Vertebral fractures in Crohn's disease.

Date:

11-Nov-2002

Source

Gut

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Crohn's disease is serious chronic illness that inflicts severe damage to the intestinal tract, causing diarrhea and abdominal pain. Though it can strike anywhere along the GI tract from the mouth to the anus, Crohn's disease usually affects the endmost portion of the small intestine, called the "ileum."

Crohn's disease is an inflammatory condition; the delicate mucous membrane lining the intestinal wall becomes inflamed and ulcerated in spots called "skip lesions." The intestinal lining looks somewhat like an old cobblestone street, with lesions spaced between normal tissue. The inflammation can penetrate the bowel wall, leading to the development of abscesses and deep cracks. Even worse, these cracks may lengthen, forming complete openings from the inside of the intestine to the outside called "fistulas." The intestinal wall eventually becomes hardened and inflexible. In later stages of the disease, the intestine may become obstructed.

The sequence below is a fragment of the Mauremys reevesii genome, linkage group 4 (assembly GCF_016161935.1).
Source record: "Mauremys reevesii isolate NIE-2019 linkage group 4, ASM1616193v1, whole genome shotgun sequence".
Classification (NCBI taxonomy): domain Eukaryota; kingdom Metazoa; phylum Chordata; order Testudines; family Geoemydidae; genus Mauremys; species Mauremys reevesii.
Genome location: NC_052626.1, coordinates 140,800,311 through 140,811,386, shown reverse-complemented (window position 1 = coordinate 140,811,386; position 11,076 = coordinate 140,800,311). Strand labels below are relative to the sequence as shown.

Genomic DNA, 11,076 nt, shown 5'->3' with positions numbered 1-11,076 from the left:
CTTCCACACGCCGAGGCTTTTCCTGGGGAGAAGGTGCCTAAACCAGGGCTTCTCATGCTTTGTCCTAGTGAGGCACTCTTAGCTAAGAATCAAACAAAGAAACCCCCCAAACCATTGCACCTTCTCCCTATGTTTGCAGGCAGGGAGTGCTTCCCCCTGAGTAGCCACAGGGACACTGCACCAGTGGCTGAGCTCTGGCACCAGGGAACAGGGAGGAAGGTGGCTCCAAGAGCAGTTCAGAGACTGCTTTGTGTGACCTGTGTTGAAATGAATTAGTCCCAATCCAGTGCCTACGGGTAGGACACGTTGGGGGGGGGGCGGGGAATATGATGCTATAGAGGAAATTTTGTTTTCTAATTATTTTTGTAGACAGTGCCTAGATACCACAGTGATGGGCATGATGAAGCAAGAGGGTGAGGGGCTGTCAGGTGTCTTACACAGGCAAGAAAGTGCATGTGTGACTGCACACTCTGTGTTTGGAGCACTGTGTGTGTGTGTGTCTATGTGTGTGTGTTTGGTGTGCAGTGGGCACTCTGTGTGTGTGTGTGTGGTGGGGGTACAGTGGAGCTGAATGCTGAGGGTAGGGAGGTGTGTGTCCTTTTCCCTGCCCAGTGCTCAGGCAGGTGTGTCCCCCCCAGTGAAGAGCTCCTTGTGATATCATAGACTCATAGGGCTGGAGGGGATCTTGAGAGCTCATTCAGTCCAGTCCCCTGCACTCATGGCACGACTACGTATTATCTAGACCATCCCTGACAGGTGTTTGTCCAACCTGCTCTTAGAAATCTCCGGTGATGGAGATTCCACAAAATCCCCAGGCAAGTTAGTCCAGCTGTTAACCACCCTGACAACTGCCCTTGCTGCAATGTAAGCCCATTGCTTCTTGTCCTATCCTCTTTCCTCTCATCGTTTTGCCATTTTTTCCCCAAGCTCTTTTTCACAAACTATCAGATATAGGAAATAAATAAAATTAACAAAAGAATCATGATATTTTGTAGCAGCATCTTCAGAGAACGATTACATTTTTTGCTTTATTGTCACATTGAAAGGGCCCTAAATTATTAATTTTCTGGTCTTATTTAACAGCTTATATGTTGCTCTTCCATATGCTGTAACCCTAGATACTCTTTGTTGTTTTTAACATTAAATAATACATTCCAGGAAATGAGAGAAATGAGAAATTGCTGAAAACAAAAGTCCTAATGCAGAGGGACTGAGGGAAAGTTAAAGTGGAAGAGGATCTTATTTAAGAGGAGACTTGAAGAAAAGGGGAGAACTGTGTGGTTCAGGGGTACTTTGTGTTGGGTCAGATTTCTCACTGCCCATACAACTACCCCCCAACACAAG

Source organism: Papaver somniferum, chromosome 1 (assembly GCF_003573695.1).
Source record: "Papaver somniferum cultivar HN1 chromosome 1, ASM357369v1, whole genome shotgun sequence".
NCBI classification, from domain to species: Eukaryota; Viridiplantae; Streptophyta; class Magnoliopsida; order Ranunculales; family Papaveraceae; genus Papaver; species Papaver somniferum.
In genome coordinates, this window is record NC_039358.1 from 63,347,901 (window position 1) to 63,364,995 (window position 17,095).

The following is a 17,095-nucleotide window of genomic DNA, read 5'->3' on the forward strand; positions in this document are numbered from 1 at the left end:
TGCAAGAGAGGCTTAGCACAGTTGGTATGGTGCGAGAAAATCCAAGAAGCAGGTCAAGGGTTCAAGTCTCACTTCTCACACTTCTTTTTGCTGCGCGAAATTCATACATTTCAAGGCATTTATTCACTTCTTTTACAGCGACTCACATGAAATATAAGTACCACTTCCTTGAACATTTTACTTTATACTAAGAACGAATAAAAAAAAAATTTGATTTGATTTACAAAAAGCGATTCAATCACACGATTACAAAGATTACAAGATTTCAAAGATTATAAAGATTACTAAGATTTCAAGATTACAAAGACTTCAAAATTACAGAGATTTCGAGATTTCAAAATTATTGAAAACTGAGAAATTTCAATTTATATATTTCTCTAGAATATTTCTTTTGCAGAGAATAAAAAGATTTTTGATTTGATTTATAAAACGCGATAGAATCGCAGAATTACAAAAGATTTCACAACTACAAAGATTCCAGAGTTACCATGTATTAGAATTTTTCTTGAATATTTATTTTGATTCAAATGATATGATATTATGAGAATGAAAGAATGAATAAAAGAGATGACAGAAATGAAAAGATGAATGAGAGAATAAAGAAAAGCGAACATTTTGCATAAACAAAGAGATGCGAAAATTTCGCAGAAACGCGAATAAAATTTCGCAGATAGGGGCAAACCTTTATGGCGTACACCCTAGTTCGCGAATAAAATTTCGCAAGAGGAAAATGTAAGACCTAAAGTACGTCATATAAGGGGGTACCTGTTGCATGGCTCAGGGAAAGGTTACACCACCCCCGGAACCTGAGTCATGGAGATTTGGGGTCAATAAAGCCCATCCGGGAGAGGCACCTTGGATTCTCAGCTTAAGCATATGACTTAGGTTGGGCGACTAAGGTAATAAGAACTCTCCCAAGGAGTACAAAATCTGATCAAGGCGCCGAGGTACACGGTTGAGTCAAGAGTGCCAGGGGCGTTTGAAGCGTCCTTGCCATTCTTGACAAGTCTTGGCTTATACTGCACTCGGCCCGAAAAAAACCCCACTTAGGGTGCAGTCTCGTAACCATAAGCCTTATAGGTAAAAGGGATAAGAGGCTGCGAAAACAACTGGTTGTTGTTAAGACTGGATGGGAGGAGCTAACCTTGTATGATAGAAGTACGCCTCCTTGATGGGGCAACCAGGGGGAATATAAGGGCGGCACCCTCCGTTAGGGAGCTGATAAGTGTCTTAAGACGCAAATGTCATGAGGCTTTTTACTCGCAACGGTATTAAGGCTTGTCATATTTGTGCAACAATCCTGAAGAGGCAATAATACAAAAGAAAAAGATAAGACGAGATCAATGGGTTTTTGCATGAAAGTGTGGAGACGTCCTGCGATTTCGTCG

Many health problems can result from Crohn's disease. One of these problems can be osteoporosis or osteopenia. A recent study investigated the prevalence of vertebral fractures in those suffering from Crohn's disease. Researchers recruited 293 patients with Crohn's disease and examined the spine using X rays. Out of the 293 patients, 156 had osteopenia or osteoporosis and were required to go through further X rays. The results showed that out of the 156 individuals, 63 had visible fracture lines and 13 had evidence of fractures. In addition, one-third of those with fractures were under the age of 30 years. The authors concluded that, "in patients with Crohn’s disease and reduced bone mineral density, the prevalence of vertebral fractures—that is, manifest osteoporosis—was strikingly high at 22%, even in those aged less than 30 years, a problem deserving further clinical attention."1

References


1. Klaus J, et al. High prevalence of osteoporotic vertebral fractures in patients with Crohn’s disease. Gut. Nov 2002;51:654-8.